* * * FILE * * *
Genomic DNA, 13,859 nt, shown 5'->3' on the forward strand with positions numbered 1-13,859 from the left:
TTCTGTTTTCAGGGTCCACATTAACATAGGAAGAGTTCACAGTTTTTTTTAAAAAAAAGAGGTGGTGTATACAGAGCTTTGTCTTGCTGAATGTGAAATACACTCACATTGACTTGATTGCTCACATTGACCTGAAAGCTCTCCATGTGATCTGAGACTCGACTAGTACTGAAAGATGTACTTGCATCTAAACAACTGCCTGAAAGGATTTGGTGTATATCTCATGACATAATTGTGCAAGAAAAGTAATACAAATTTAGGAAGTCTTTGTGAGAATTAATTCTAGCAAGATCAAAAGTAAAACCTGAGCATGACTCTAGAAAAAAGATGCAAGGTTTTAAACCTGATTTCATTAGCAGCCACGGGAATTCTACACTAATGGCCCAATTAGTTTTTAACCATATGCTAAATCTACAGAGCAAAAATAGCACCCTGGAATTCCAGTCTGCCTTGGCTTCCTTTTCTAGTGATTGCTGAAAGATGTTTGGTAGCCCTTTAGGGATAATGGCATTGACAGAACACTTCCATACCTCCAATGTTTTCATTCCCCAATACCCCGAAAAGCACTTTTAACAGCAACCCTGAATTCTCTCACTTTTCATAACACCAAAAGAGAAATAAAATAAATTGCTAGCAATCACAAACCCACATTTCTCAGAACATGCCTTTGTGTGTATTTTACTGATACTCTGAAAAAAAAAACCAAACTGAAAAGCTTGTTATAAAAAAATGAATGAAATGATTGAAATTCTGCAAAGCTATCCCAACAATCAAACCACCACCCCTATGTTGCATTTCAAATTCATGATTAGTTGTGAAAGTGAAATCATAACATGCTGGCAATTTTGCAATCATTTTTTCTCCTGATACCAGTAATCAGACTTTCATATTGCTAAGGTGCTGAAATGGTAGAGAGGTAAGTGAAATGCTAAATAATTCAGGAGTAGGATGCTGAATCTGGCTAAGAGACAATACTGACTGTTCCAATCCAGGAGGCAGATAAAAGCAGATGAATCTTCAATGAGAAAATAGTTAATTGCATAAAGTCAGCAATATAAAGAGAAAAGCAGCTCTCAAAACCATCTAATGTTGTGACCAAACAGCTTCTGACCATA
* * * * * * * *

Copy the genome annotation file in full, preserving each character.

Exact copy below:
Genomic DNA, 13,859 nt, shown 5'->3' on the forward strand with positions numbered 1-13,859 from the left:
TTCTGTTTTCAGGGTCCACATTAACATAGGAAGAGTTCACAGTTTTTTTTAAAAAAAAGAGGTGGTGTATACAGAGCTTTGTCTTGCTGAATGTGAAATACACTCACATTGACTTGATTGCTCACATTGACCTGAAAGCTCTCCATGTGATCTGAGACTCGACTAGTACTGAAAGATGTACTTGCATCTAAACAACTGCCTGAAAGGATTTGGTGTATATCTCATGACATAATTGTGCAAGAAAAGTAATACAAATTTAGGAAGTCTTTGTGAGAATTAATTCTAGCAAGATCAAAAGTAAAACCTGAGCATGACTCTAGAAAAAAGATGCAAGGTTTTAAACCTGATTTCATTAGCAGCCACGGGAATTCTACACTAATGGCCCAATTAGTTTTTAACCATATGCTAAATCTACAGAGCAAAAATAGCACCCTGGAATTCCAGTCTGCCTTGGCTTCCTTTTCTAGTGATTGCTGAAAGATGTTTGGTAGCCCTTTAGGGATAATGGCATTGACAGAACACTTCCATACCTCCAATGTTTTCATTCCCCAATACCCCGAAAAGCACTTTTAACAGCAACCCTGAATTCTCTCACTTTTCATAACACCAAAAGAGAAATAAAATAAATTGCTAGCAATCACAAACCCACATTTCTCAGAACATGCCTTTGTGTGTATTTTACTGATACTCTGAAAAAAAAAACCAAACTGAAAAGCTTGTTATAAAAAAATGAATGAAATGATTGAAATTCTGCAAAGCTATCCCAACAATCAAACCACCACCCCTATGTTGCATTTCAAATTCATGATTAGTTGTGAAAGTGAAATCATAACATGCTGGCAATTTTGCAATCATTTTTTCTCCTGATACCAGTAATCAGACTTTCATATTGCTAAGGTGCTGAAATGGTAGAGAGGTAAGTGAAATGCTAAATAATTCAGGAGTAGGATGCTGAATCTGGCTAAGAGACAATACTGACTGTTCCAATCCAGGAGGCAGATAAAAGCAGATGAATCTTCAATGAGAAAATAGTTAATTGCATAAAGTCAGCAATATAAAGAGAAAAGCAGCTCTCAAAACCATCTAATGTTGTGACCAAACAGCTTCTGACCATA